OCT 2013

EyeWorld is the official news magazine of the American Society of Cataract & Refractive Surgery.

Issue link: https://digital.eyeworld.org/i/194331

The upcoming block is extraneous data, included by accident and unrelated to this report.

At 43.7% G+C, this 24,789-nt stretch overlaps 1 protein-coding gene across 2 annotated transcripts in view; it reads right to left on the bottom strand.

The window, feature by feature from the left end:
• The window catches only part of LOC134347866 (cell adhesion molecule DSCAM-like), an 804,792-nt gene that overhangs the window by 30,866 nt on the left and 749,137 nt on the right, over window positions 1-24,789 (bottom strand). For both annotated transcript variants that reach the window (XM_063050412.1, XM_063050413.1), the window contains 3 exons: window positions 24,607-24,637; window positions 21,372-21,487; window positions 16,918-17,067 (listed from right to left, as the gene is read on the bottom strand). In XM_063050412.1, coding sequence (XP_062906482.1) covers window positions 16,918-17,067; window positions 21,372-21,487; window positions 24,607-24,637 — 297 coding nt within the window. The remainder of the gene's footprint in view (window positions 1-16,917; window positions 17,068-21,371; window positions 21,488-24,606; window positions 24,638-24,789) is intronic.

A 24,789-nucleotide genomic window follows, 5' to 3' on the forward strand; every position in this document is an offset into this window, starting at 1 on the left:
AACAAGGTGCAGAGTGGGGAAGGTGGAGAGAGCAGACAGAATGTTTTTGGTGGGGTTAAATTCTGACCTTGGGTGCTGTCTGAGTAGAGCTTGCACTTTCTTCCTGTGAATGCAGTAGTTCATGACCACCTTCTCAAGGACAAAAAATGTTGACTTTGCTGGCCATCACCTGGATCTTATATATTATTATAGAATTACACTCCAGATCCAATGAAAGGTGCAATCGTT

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78 February 2011 Combined glaucoma and cataract surgery October 2013 EW FEATURE Meeting MIGS challenges with unique approaches by Vanessa Caceres EyeWorld Contributing Writer Tried-and-true and newer devices, techniques aim for a better view E veryone wants a better view—a better view for successful microinvasive glaucoma surgery (MIGS), that is. 0.06% TRYPAN BLUE OPHTHALMIC SOLUTION TM VisionBlue is indicated for use as an aid in ophthalmic surgery by staining the anterior capsule of the lens.1 TM VisionBlue is intended to be applied directly on the anterior lens capsule, staining any portion of the capsule which comes in contact with the dye. It is recommended that after TM injection all excess VisionBlue be immediately removed from the eye by thorough irrigation of the anterior chamber. The dye does not penetrate the capsule, permitting visualization of the anterior capsule in contrast to the non stained lens cortex and inner lens material.1 TM Rx Only Please see adjacent page for brief prescribing information. D.O.R.C. International B.V. Scheijdelveweg 2 3214 VN Zuidland The Netherlands Phone: +31 181 45 80 80 Fax: +31 181 45 80 90 E-mail: sales@dorc.nl VisionBlue is contraindicated when a non-hydrated (dry state), hydrophilic acrylic intraocular lens (IOL) is planned to be inserted into the eye because the dye may be absorbed by the IOL and stain the IOL. Adverse reactions reported following TM use of VisionBlue include inadvertent staining of the posterior lens capsule or vitreous face. Staining of the posterior lens capsule or vitreous face is generally self limited, lasting up to one week. ORDER INFORMATION TM VisionBlue is available in sterile packs of 10 syringes of 0.5ml/box Dutch Ophthalmic USA 10 Continental Drive Bldg 1, Exeter, NH 03833, U.S.A. Phone: or Call: (800) 75-DUTCH or (603) 778-6929 E-mail: sales@dutchophthalmicusa.com +1 800-75-DUTCH +1 603-778-6929 Fax: +1 603-778-0911 E-mail: sales@dutchophthalmicusa.com 1 Melles GJR, de Waard PWT, Pameyer JH, Houdijn Beekhuis W, Trypan blue capsule staining to visualize the capsulorhexis in cataract surgery. J Cataract Refractive Surgery 1999; 25:7-9 As surgeons adapt to MIGS procedures like the iStent Trabecular Micro-Bypass Stent (Glaukos, Laguna Hills, Calif.) and the Trabectome (NeoMedix, Tustin, Calif.), a perennial challenge is positioning of the patient to achieve the best view and angle for a MIGS procedure. This can require inconvenient tilting of the patient's head and movement of the surgical microscope. Surgeons say there is potential to improve this currently cumbersome process. Here's a perspective on three different approaches that involve the use of gonioscopic lenses—or endoscopic imaging—to implant the iStent or Trabectome. Each approach aims for better visualization and more user-friendly positioning for the surgeon. The Volk Transcend Vold Gonio (TVG) Surgical Lens Commercially available for about a year now, the Volk Transcend Vold Gonio Surgical Lens (Volk Optical, Mentor, Ohio) was designed by Steven D. Vold, MD, Vold Vision, Fayetteville, Ark. The lens comes with a few advantages, Dr. Vold said. "First, it has a modified Thornton ring attached to the lens to hold the eye in place AT A GLANCE • Implantation of devices such as the iStent Trabecular Micro-Bypass Stent and the Trabectome have surgical positioning challenges. • Certain gonioscopic lenses aim to help surgeons work around surgical challenges associated with MIGS. • The use of an endoscope is another approach to achieve better visualization before MIGS. so if the patient moves around a little, you still have full control of the eye," he said. "Second, the lens floats. For novice gonioscopists, it's easy for them to compress the cornea and the view gets harder to see." The capacity to float helps to ensure a better view for surgeons, he said. The lens has an ambidextrous handle, so both right- and lefthanded surgeons can use the same lens. Dr. Vold cited one more advantage of the lens. "One can minimize the amount of microscope tilt. For people who are more petite or don't have the longest arms, this allows Triple continued from page 77 Dr. Sarkisian warns that the triple procedure is still in its early phases, and advises surgeons be "cautiously optimistic." However, he has been excited about the many patients on whom he has performed ICE, who otherwise may have gotten their cataract surgery combined with a filtering surgery. He does advise surgeons be methodical about OVD removal, and recommends his patients take acetazolamide the evening after surgery and the morning after with food "so I can be fairly confident there's not going to be a pressure spike." To date, Dr. Parekh is "delighted" because the minimally invasive procedure has created no additional pain or discomfort and his patient satisfaction level is extremely high—especially for those who are completely drop-free. "There's not much downside to this procedure, and the upside is potentially fantastic," he said. EW Editors' note: Dr. Mayer has financial interests with Alcon (Fort Worth, Texas), Allergan (Irvine, Calif.), and Bausch + Lomb (Rochester, N.Y.). Dr. Parekh has no financial interests related to this article. Dr. Sarkisian has financial interests with Aeon Astron (Amsterdam), Alcon (Fort Worth, Texas), Endo Optiks, Ivantis (Irvine, Calif.), iScience (Menlo Park, Calif.), Glaukos, InnFocus (Miami), New World Medical (Rancho Cucamonga, Calif.), Sight Science (Sylmar, Calif.), and Transcend Medical (Menlo Park, Calif.). Dr. Radcliffe has financial interests with Allergan (Irvine, Calif.), Alcon, and Glaukos. Contact information Mayer: hmayer@edow.com Parekh: parag2020@gmail.com Radcliffe: nmr9003@med.cornell.edu Sarkisian: steven-sarkisian@dmei.org